Depictions on star charts
Earliest depiction of Lynx, in 1690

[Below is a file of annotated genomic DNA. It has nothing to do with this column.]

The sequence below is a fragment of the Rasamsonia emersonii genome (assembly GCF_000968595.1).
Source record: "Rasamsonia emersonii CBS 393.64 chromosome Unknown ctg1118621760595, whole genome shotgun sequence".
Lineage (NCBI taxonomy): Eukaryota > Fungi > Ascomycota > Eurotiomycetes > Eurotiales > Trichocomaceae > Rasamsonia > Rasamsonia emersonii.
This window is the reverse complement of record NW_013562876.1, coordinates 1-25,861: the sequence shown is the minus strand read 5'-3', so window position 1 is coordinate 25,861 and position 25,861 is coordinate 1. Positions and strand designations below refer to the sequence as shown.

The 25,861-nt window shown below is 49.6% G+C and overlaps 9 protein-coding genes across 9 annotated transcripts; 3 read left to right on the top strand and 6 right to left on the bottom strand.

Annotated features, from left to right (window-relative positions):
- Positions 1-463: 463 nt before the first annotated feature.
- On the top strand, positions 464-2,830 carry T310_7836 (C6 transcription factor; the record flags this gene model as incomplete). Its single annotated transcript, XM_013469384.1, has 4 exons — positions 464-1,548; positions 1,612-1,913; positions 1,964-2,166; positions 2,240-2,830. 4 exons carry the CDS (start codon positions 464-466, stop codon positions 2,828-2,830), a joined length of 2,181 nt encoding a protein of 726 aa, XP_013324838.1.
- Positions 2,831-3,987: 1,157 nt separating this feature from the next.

Polish astronomer Johannes Hevelius formed the constellation in 1687 from 19 faint stars between the constellations Ursa Major and Auriga that earlier had been part of the obsolete constellation Jordanus Fluvius. Naming it Lynx because of its faintness, he challenged future stargazers to see it, declaring that only the lynx-eyed (those with good sight) would have been able to recognize it. Hevelius used the name Tigris (Tiger) in his catalogue as well, but kept the former name only in his atlas. English astronomer John Flamsteed adopted the constellation in his catalogue, published in 1712, and his subsequent atlas. According to 19th-century amateur astronomer Richard Hinckley Allen, the chief stars in Lynx "might well have been utilized by the modern constructor, whoever he was, of our Ursa Major to complete the quartette of feet."